Once again, the England national team fell victim to a refereeing mistake with a goal-line decision. This time their opponents were awarded a phantom goal.
Two angry coaches complained after their teams were wrongfully disallowed a goal. Schalke 04 spilled points when the officials did not award Marcelo Bordon a goal, FC Groningen lost after the referees made the same error.
There is no more need for controversy about a ball passing a goal-line, assures German firm Cairos, that has produced a new microchip bal. The German soccer association DFB confirmed that the new bal worked well during tests.
If they can?t see that, they need help.? Coach Neil Warnock was furious after his Crystal Palace were denied a goal because the referees did not see the ball cross the line during the 1-0 defeat at Bristol City in the English second division.
PFA chief executive Gordon Taylor has called for video evidence to assist referees in Europe’s biggest games following the scenes after Chelsea’s defeat by Barcelona in their Champions League semi-final.
Egypt reached the semi finals of the African Cup of Nations. The Pharaos beat Cameroon after extra time, but they got a little help from a linesman, who saw a phantom goal.
Portsmouth and England goalkeeper David James has enough experience in professional football to be able to talk about the previous decades, but he also has clear ideas about the future.
FIFPro, the World Footballers' Association representing 65 thousand professional players, is set to play an important role in future amendments to the Laws of the Game as part of a newly-established panel of experts advising IFAB (International Football...
At the FIFPro congress in Kuala Lumpur, the general assembly was presented a large number of presentations. Via the Extranet, all FIFPro members and candidate members can get access to the presentations.
In Chile, the footballers' association already distributed more than 900 ballots among its members, from whom it has already collected some 500 cards completed by players in the three professional football divisions.
‘We are here to help with any problem.’ Five players from FC Barcelona visited the new FIFPro House to meet representatives of professional footballers associations from all over the world.
FIFPro welcomed five special guests. Barcelona's Cesc Fabregas, Xavi Hernández, Gerard Piqué, Carles Puyol and Marc Bartra visited the FIFPro House to congratulate the world players union with its new office building.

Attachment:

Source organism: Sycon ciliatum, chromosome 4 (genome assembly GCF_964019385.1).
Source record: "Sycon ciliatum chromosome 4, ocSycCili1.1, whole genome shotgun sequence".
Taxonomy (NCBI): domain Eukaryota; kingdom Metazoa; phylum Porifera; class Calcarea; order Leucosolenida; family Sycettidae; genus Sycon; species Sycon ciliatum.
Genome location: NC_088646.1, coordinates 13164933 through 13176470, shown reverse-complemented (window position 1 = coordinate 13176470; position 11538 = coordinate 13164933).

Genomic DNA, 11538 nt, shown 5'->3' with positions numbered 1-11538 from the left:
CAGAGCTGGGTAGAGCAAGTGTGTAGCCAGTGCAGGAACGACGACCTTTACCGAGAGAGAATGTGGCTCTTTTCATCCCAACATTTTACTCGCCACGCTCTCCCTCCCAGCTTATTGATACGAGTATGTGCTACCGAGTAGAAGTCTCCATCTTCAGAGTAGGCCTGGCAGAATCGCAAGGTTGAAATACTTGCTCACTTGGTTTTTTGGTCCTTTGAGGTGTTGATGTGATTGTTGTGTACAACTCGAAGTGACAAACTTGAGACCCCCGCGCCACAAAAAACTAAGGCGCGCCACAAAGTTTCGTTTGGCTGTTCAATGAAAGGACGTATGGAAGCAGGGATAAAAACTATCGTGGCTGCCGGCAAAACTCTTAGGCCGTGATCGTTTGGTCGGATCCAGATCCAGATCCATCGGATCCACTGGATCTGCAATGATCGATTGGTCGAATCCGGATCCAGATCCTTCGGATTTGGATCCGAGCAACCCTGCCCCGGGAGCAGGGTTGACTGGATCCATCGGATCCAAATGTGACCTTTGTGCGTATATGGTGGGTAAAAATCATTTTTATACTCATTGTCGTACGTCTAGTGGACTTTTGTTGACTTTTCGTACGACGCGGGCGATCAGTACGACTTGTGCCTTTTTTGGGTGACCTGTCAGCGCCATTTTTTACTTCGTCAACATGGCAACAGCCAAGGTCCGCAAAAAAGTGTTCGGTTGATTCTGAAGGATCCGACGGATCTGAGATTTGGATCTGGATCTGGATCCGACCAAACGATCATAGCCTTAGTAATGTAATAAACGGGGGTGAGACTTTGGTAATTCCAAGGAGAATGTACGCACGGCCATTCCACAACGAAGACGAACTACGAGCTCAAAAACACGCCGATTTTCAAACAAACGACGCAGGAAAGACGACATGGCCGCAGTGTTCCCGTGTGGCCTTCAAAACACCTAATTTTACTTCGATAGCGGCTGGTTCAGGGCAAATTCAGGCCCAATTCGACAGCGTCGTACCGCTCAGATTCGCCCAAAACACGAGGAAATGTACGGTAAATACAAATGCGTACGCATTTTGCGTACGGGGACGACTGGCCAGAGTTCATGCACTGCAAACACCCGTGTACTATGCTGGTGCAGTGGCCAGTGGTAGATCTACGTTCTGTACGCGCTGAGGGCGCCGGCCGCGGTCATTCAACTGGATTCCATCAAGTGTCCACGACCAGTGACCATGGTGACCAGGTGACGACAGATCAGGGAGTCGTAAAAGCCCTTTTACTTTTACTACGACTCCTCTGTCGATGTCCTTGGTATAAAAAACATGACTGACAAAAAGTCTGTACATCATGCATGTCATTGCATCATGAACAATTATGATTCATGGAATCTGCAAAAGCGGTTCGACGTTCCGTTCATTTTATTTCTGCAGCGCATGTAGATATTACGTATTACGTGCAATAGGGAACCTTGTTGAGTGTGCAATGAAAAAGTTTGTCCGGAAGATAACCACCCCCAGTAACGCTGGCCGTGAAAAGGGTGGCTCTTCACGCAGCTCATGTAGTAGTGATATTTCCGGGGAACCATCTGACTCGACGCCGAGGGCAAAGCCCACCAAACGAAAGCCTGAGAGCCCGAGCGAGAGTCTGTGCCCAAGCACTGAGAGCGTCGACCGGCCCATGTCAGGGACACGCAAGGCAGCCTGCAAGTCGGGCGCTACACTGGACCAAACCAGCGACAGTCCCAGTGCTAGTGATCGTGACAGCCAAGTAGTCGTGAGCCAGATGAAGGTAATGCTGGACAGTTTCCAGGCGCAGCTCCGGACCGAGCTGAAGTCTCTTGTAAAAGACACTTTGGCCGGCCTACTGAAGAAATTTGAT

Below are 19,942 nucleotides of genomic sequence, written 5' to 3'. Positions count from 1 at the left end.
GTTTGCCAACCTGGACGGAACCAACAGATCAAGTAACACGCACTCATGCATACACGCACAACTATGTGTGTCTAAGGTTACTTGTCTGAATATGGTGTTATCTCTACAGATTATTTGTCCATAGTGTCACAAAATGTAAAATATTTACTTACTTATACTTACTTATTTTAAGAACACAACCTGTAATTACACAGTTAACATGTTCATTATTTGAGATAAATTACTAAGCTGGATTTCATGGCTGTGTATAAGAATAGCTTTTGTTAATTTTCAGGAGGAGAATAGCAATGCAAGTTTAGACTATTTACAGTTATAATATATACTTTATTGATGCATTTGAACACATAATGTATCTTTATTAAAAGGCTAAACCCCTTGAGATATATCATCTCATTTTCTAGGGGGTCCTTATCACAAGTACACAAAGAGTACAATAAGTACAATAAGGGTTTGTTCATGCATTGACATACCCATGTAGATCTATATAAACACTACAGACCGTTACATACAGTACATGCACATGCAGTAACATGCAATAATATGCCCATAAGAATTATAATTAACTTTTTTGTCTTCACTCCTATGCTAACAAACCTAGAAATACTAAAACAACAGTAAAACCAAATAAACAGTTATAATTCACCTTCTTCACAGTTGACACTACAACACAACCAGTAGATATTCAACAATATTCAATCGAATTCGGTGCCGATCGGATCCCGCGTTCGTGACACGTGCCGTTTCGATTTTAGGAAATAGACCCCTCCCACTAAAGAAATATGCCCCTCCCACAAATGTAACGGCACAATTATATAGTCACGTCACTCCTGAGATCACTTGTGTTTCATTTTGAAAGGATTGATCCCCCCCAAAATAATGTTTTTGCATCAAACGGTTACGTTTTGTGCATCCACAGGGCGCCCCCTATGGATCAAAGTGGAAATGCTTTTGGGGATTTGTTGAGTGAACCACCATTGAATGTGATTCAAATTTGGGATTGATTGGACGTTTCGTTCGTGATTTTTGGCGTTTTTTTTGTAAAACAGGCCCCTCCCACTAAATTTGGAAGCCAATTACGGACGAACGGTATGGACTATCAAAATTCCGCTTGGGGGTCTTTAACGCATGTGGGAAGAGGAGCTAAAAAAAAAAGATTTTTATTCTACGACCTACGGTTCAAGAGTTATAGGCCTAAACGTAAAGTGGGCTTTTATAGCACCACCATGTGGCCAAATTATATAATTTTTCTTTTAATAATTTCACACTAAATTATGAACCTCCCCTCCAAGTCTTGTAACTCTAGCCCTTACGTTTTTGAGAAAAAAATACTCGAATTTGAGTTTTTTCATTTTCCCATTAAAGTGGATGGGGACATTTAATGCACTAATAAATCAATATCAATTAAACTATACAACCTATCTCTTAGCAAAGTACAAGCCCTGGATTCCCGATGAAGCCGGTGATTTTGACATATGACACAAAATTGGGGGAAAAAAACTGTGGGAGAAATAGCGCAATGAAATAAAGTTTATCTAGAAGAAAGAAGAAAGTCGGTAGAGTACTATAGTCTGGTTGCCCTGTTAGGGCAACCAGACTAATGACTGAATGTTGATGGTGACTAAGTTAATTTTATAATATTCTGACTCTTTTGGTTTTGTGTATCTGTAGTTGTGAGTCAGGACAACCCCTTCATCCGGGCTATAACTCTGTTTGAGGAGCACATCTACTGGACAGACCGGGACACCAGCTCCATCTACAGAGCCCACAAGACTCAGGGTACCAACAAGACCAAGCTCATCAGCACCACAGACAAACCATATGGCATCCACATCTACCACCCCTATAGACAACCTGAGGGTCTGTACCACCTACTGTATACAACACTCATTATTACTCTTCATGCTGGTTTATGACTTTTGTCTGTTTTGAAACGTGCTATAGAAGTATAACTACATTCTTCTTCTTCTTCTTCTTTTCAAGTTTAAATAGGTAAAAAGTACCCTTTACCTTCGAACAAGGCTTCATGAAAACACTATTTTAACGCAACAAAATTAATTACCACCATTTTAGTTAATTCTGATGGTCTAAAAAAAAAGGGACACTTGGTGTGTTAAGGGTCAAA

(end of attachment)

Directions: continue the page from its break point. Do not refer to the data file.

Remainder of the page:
FIFPro secretary general Theo van Seggelen attended the second meeting of the FIFA Task Force Football 2014. Several issues that were high on the agenda of FIFPro’s Technical Committee were discussed.
Theo van Seggelen, FIFPro’s secretary general is one of the 22 members of the FIFA Task Force Football 2014, a working group established to discuss proposals to improve the game of football.
CSKA Moscow appears to have good reasons to play its home matches at Luzhniki Stadium. Nevertheless, the club has decided to play the remainder of this season’s home games on the natural grass at the Khimki Arena.
Steven Bryce and Reynaldo Parks received this years’ FIFPro Merit Award. The world-wide players’ union for professional footballers paid tribute to both board members of the Costa Rican union for the voluntary work they developed.
FIFA President Joseph S. Blatter held a special question and answer session at FIFA HQ in Zurich on Monday. Putting him on the spot were 24 international footballers anxious to know his views on a series of issues they hold dear. Fielding their questions
Last year, FIFA suddenly abandoned the experiment with Goal-Line Technology. This was to the regret of FIFPro which believes that football should have long ago joined the growing number of sports which use technical aids. Yesterday, there was a moment in
Real Madrid have asked Emilio Butragueno to withdraw as the players’ representative in FIFPro’s Technical Committee, as well as FIFA's Technical and Development Committee. Butragueno has respected the request of his employer.
FIFPro’s Technical Committee held its twice-yearly meeting in Madrid with former Real Madrid star Emilio Butragueño in its ranks for the first time. Clear standpoints were formulated on numerous important technical matters.
Stoke City were furious after their defeat against Tottenham Hotspur, last Saturday. They looked to have equalized in the closing minutes of the game, but the referee did not want to award the goal.